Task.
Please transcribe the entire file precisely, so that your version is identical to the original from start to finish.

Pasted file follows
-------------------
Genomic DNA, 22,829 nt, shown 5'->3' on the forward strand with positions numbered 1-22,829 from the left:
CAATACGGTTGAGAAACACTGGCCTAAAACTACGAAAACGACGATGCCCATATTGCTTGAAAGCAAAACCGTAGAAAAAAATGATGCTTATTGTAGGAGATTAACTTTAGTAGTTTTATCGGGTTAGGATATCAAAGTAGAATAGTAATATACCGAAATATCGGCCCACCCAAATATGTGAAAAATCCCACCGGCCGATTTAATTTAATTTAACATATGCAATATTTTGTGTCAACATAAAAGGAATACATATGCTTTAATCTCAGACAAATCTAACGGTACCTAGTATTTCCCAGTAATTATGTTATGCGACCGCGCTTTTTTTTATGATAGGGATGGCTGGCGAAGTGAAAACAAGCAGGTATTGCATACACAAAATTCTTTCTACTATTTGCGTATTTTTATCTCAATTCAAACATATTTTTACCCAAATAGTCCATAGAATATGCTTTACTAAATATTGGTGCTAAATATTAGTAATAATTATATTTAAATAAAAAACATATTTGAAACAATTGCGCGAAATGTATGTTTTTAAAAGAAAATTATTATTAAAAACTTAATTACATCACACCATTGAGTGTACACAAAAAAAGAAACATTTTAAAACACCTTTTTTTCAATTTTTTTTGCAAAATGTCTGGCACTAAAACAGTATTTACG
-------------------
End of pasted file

Genomic DNA, 22,829 nt, shown 5'->3' on the forward strand with positions numbered 1-22,829 from the left:
CAATACGGTTGAGAAACACTGGCCTAAAACTACGAAAACGACGATGCCCATATTGCTTGAAAGCAAAACCGTAGAAAAAAATGATGCTTATTGTAGGAGATTAACTTTAGTAGTTTTATCGGGTTAGGATATCAAAGTAGAATAGTAATATACCGAAATATCGGCCCACCCAAATATGTGAAAAATCCCACCGGCCGATTTAATTTAATTTAACATATGCAATATTTTGTGTCAACATAAAAGGAATACATATGCTTTAATCTCAGACAAATCTAACGGTACCTAGTATTTCCCAGTAATTATGTTATGCGACCGCGCTTTTTTTTATGATAGGGATGGCTGGCGAAGTGAAAACAAGCAGGTATTGCATACACAAAATTCTTTCTACTATTTGCGTATTTTTATCTCAATTCAAACATATTTTTACCCAAATAGTCCATAGAATATGCTTTACTAAATATTGGTGCTAAATATTAGTAATAATTATATTTAAATAAAAAACATATTTGAAACAATTGCGCGAAATGTATGTTTTTAAAAGAAAATTATTATTAAAAACTTAATTACATCACACCATTGAGTGTACACAAAAAAAGAAACATTTTAAAACACCTTTTTTTCAATTTTTTTTGCAAAATGTCTGGCACTAAAACAGTATTTACG